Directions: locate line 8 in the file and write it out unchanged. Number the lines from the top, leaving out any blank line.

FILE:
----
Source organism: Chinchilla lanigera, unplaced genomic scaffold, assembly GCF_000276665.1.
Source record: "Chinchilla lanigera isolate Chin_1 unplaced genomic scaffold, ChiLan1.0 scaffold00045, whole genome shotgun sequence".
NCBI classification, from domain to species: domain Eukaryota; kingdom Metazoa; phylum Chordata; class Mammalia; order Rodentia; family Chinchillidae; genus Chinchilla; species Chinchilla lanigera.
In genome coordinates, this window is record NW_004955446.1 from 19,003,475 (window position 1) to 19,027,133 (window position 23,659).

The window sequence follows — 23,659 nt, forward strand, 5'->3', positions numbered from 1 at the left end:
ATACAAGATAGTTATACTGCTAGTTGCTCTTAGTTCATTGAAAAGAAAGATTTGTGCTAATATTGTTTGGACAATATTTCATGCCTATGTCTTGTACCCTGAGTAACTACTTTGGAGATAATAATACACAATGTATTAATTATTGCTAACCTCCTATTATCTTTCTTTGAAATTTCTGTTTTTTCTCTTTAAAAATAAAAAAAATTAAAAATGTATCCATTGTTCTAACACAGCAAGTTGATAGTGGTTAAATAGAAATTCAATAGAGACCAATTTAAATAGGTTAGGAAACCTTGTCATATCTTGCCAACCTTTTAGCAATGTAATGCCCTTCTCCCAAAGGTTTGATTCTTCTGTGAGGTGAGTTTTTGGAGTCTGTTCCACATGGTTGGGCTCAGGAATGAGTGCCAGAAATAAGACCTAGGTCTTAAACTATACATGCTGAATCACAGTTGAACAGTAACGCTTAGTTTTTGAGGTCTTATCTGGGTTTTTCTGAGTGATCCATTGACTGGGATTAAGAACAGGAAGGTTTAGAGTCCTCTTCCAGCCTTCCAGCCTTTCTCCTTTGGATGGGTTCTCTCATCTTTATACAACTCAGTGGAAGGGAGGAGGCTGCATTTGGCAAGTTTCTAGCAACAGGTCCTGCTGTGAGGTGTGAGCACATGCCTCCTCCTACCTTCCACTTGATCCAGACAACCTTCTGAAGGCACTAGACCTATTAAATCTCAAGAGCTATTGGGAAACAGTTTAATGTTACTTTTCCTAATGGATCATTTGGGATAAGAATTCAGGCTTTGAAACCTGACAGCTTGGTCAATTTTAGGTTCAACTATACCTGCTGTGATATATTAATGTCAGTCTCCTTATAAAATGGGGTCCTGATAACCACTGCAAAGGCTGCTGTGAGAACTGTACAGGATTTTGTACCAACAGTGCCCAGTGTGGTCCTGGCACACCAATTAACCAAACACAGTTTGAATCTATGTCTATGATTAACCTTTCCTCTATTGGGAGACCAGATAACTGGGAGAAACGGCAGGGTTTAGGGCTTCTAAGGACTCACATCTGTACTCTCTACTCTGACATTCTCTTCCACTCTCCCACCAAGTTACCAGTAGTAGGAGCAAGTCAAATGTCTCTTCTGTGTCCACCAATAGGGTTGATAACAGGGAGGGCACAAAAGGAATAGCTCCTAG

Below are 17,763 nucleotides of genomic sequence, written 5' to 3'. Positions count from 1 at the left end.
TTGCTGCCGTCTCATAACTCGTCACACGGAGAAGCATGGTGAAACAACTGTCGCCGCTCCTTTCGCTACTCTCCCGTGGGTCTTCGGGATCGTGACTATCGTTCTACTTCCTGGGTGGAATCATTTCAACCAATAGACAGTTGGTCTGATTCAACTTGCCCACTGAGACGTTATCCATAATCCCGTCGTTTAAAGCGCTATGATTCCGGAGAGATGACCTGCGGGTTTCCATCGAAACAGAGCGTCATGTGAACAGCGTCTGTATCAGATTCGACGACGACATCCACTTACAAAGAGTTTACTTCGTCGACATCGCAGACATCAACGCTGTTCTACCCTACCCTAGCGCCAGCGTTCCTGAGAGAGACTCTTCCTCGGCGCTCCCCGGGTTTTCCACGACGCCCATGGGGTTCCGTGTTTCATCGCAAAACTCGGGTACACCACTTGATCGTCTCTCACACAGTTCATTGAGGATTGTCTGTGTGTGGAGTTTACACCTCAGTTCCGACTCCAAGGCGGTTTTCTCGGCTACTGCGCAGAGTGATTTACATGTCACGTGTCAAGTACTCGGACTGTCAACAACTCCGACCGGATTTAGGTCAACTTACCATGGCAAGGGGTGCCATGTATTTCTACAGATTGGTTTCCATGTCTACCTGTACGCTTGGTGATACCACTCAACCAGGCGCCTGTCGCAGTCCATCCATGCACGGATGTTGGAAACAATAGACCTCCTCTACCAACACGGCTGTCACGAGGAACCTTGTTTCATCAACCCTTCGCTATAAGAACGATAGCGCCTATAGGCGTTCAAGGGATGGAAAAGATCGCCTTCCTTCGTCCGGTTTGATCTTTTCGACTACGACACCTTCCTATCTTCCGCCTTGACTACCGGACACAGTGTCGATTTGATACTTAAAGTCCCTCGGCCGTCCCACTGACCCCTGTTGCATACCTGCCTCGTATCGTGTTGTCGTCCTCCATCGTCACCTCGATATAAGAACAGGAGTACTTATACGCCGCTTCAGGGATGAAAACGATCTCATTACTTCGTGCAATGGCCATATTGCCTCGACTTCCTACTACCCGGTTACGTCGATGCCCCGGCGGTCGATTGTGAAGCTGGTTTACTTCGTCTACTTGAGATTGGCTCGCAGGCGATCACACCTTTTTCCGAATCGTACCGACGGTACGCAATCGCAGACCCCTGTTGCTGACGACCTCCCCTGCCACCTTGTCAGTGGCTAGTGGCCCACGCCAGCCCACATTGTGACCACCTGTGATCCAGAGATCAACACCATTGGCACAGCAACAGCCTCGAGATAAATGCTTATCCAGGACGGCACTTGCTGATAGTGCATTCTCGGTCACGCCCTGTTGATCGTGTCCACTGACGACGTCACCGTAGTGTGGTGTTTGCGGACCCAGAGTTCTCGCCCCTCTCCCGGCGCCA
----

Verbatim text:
TTGCTGCCGTCTCATAACTCGTCACACGGAGAAGCATGGTGAAACAACTGTCGCCGCTCCTTTCGCTACTCTCCCGTGGGTCTTCGGGATCGTGACTATCGTTCTACTTCCTGGGTGGAATCATTTCAACCAATAGACAGTTGGTCTGATTCAACTTGCCCACTGAGACGTTATCCATAATCCCGTCGTTTAAAGCGCTATGATTCCGGAGAGATGACCTGCGGGTTTCCATCGAAACAGAGCGTCATGTGAACAGCGTCTGTATCAGATTCGACGACGACATCCACTTACAAAGAGTTTACTTCGTCGACATCGCAGACATCAACGCTGTTCTACCCTACCCTAGCGCCAGCGTTCCTGAGAGAGACTCTTCCTCGGCGCTCCCCGGGTTTTCCACGACGCCCATGGGGTTCCGTGTTTCATCGCAAAACTCGGGTACACCACTTGATCGTCTCTCACACAGTTCATTGAGGATTGTCTGTGTGTGGAGTTTACACCTCAGTTCCGACTCCAAGGCGGTTTTCTCGGCTACTGCGCAGAGTGATTTACATGTCACGTGTCAAGTACTCGGACTGTCAACAACTCCGACCGGATTTAGGTCAACTTACCATGGCAAGGGGTGCCATGTATTTCTACAGATTGGTTTCCATGTCTACCTGTACGCTTGGTGATACCACTCAACCAGGCGCCTGTCGCAGTCCATCCATGCACGGATGTTGGAAACAATAGACCTCCTCTACCAACACGGCTGTCACGAGGAACCTTGTTTCATCAACCCTTCGCTATAAGAACGATAGCGCCTATAGGCGTTCAAGGGATGGAAAAGATCGCCTTCCTTCGTCCGGTTTGATCTTTTCGACTACGACACCTTCCTATCTTCCGCCTTGACTACCGGACACAGTGTCGATTTGATACTTAAAGTCCCTCGGCCGTCCCACTGACCCCTGTTGCATACCTGCCTCGTATCGTGTTGTCGTCCTCCATCGTCACCTCGATATAAGAACAGGAGTACTTATACGCCGCTTCAGGGATGAAAACGATCTCATTACTTCGTGCAATGGCCATATTGCCTCGACTTCCTACTACCCGGTTACGTCGATGCCCCGGCGGTCGATTGTGAAGCTGGTTTACTTCGTCTACTTGAGATTGGCTCGCAGGCGATCACACCTTTTTCCGAATCGTACCGACGGTACGCAATCGCAGACCCCTGTTGCTGACGACCTCCCCTGCCACCTTGTCAGTGGCTAGTGGCCCACGCCAGCCCACATTGTGACCACCTGTGATCCAGAGATCAACACCATTGGCACAGCAACAGCCTCGAGATAAATGCTTATCCAGGACGGCACTTGCTGATAGTGCATTCTCGGTCACGCCCTGTTGATCGTGTCCACTGACGACGTCACCGTAGTGTGGTGTTTGCGGACCCAGAGTTCTCGCCCCTCTCCCGGCGCCA